Home » Hardship: Oyo traders groan over low patronage as goods prices soar (video)

Hardship: Oyo traders groan over low patronage as goods prices soar (video)

by Akeem Adeyemi
Hardship: Oyo traders groan over low patronage as goods prices soar

In the face of mounting pressures, traders in Ajegunle and Sabo Market Oyo echo a resounding call for government intervention to address the root causes of economic distress that cause low patronage as customers hesitate to buy goods at inflated prices.

They highlighted the drastic increase in the cost of farm products like Garri, Maize Yam, etc, a staple food item that has further strained their businesses. Urges the Government to safeguard the livelihoods of those reliant on trade.

In Ajegunle Market, Oyo town, the bustling atmosphere of trading is overshadowed by the somber reality of economic hardship.

Traders like Mrs. Sofiyat Oloyin, a trader at Ajegunle market in Oyo find herself grappling with dwindling sales as customers, burdened by soaring prices, retreat from the marketplace. “The prices of goods that keep rising every day, make it hard for us to sell anything,”

Mrs. Oloyin lamented, highlighting the challenging conditions faced by traders. She opened up about the difficulties she faced due to the current economic situation and how the hardships have driven customers away, making it challenging for her to sell goods and make a profit. She stated, “The skyrocketing prices of goods make it difficult for us to sell, let alone make a profit from the business.”

“Today is Ajegunle market day, you can see how dry it is as if it is an ordinary day. People do not come to the market because there is no money, the few people that come are just complaining about the price and hardly buy things.

“This is 12 noon and I have been in the market since 7 am yet I have not sold any goods, only one customer priced yam from me and she did not buy. If it was before this time I would be counting nothing less than 60,000 nairas, here I am, I haven’t earned up to 2,000.

“I didn’t add too much profit to my goods to make it affordable, yet people said it is expensive.

“Meanwhile, every Trader knows that when goods are expensive from wholesalers, retailers will not be able to make a profit in such a business.

Hardship: Oyo traders groan over low patronage as goods prices soar

Another businessman in Ajegunle market Oyo, Baba Ruka, the Vice Chairman of the Ajegunle Yam Traders association, also echoed Mrs. Oloyin’s sentiments, emphasizing how the hardship is affecting market activities. He highlighted the significant increase in the prices of essential commodities like yam, making it challenging for traders to make sales.

He emphasized the stark decline in market activity. The once vibrant marketplace now wears a desolate facade, with few customers venturing to make purchases. Baba Ruka drew attention to the exorbitant prices of staple foods like yam, which have surged beyond affordability, leaving traders struggling to make ends meet.

“There are no sales in the market. Imagine ‘Ewura’ Yam that we usually bought at the rate of N35,000 from the farm is now 1 million plus and the original Yam (isu gidi)  is sold at the rate of 1.7 million now, how are we to sell it to retailers not to talk of the customers that would buy it from the retails.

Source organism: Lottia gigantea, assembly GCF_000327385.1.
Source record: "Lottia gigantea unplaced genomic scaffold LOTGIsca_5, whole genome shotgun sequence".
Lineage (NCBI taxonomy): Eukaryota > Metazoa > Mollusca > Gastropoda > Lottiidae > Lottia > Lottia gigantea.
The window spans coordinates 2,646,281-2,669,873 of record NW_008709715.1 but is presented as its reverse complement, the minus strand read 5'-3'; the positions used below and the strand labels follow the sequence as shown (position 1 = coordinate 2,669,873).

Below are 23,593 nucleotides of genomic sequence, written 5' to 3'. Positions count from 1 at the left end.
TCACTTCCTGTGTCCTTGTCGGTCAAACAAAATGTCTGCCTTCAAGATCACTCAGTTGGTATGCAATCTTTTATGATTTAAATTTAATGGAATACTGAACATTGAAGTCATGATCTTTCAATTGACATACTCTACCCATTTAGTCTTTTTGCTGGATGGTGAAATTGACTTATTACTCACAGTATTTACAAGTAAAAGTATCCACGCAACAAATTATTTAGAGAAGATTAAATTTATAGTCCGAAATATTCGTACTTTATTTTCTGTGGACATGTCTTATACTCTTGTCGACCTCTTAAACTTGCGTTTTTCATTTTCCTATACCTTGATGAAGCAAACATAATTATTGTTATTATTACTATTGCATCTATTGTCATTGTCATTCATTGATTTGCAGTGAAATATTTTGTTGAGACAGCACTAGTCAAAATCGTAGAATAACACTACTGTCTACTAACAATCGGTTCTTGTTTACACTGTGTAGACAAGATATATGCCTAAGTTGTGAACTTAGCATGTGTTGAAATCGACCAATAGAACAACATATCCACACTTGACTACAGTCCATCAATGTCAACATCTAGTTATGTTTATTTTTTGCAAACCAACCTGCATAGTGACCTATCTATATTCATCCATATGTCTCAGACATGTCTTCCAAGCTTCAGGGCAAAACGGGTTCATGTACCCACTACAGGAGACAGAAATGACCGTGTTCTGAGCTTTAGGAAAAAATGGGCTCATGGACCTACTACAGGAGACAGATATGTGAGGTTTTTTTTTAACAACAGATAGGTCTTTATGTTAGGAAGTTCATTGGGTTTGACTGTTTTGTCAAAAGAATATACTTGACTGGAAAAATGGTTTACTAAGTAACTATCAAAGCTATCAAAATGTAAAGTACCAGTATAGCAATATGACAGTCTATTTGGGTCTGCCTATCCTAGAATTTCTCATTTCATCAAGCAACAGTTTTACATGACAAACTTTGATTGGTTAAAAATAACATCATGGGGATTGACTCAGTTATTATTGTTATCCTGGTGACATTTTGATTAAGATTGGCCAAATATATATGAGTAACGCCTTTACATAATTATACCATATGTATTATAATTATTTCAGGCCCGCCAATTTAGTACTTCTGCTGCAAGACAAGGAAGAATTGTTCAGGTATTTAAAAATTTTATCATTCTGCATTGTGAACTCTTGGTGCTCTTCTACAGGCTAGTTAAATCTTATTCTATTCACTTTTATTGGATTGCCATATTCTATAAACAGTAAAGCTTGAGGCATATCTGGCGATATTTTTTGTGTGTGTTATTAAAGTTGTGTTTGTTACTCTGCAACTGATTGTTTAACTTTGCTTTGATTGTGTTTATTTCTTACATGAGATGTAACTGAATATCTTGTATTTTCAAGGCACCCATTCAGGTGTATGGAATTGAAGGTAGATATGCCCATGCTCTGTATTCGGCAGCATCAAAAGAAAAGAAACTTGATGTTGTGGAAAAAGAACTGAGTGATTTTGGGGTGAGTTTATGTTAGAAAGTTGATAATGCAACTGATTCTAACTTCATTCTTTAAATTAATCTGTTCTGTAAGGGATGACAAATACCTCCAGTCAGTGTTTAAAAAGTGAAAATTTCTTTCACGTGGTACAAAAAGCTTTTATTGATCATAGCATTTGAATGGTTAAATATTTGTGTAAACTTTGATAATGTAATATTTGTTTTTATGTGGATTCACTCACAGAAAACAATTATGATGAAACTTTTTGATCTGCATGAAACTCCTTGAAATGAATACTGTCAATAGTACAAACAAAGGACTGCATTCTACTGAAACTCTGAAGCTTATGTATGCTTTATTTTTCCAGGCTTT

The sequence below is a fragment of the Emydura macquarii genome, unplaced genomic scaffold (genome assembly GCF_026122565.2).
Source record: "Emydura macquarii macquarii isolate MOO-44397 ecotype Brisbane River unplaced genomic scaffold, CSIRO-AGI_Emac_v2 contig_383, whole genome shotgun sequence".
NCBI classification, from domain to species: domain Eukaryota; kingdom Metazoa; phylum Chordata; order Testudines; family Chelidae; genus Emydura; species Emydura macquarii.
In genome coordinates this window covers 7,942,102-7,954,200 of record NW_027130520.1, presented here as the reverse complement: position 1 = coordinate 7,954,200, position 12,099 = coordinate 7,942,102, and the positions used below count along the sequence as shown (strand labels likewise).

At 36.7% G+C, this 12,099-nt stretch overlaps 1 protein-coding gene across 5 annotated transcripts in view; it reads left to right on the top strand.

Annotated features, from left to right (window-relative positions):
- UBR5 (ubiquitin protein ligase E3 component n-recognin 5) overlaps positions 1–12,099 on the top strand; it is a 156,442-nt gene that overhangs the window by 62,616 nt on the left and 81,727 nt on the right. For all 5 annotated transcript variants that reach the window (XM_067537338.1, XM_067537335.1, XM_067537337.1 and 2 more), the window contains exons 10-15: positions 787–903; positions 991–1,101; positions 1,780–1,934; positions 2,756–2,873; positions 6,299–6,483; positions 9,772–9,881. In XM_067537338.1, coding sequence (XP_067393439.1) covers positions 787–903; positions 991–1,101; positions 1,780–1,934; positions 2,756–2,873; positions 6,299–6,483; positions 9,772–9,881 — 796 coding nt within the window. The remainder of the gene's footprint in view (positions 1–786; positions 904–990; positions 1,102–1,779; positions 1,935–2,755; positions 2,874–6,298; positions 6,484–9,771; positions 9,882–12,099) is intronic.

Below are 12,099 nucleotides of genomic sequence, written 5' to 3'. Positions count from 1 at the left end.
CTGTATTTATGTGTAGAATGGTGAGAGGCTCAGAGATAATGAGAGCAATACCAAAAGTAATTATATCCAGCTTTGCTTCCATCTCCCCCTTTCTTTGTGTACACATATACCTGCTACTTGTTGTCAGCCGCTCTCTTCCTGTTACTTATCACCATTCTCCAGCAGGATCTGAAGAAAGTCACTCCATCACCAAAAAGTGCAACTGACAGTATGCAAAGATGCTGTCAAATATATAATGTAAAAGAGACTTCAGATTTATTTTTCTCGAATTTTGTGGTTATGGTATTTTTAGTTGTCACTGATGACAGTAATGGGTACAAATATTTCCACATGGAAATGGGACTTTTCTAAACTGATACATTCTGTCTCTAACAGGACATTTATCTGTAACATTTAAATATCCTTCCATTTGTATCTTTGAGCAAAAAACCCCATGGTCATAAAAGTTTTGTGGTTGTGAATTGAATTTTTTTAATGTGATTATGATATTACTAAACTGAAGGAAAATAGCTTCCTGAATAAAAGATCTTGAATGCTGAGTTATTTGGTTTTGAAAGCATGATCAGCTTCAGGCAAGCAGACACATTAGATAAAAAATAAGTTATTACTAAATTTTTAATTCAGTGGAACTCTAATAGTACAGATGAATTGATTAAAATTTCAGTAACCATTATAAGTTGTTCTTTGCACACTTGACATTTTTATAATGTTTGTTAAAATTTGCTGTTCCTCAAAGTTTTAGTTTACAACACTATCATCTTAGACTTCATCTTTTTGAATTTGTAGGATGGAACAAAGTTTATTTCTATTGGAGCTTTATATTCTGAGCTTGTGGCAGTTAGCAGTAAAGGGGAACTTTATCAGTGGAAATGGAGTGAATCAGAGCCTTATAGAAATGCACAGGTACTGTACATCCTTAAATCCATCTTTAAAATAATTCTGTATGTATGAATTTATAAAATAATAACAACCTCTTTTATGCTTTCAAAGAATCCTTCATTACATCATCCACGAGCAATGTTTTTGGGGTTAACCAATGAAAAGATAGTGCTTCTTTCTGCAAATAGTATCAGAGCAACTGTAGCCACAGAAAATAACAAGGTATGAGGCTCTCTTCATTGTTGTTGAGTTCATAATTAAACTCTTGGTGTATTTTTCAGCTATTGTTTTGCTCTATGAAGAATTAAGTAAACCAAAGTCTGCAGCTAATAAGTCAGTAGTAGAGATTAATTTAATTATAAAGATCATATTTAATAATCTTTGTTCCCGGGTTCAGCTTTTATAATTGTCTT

“People think it is only dollars that directly determine the price of goods in Nigeria but it is not.

“CFA Is also gaining Strength against neira, Making it difficult to buy goods from the Bennie Republic. Before now CFA was 1,120 naira, but now 1,000 CFA is 2,800 naira. Which makes it difficult for people to go and buy foodstuff like Grains, yam flour, and cassava flour, because it will be too expensive by the time we add transport fears to it.”


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The impact of the economic downturn is not limited to local markets. Mr. Muideen Oyero, another trader, shared how the cost of goods from neighboring countries, particularly the Benin Republic, has surged due to the weakening of the Naira against the CFA. He explained how this increase in prices has made it unaffordable for traders to import goods, affecting their businesses negatively.

Mr Muideen Oyero said ‘Elubo’ was 70,000 to 80,000 naira as of last year, But it is now 150,000 per bag.

However, he also said after buying the expensive Goods From Bennie Republic, their major challenge was the amount of money that would be used to transport it to Nigeria.

According to him, “Last year, to transport goods from Kasuala in Benin Republic cost 700,000 naira, but now it is 1.5 million naira. If you want to follow ilara roots to avoid customs issues, You will be paying 2.2 million nairas. By the time you calculate the expenses together and put it on the market, you will realize there is no way You can sell the market at a normal price not to talk of adding profit because it would be too expensive.

Hardship: Oyo traders groan over low patronage as goods prices soar

Furthermore, Mr. Adejari Emmanuel, chairman of IMPUTA Sabo branch, underscored the multifaceted challenges facing traders and identified insecurity as a major factor contributing to food scarcity and the depreciation of the Naira.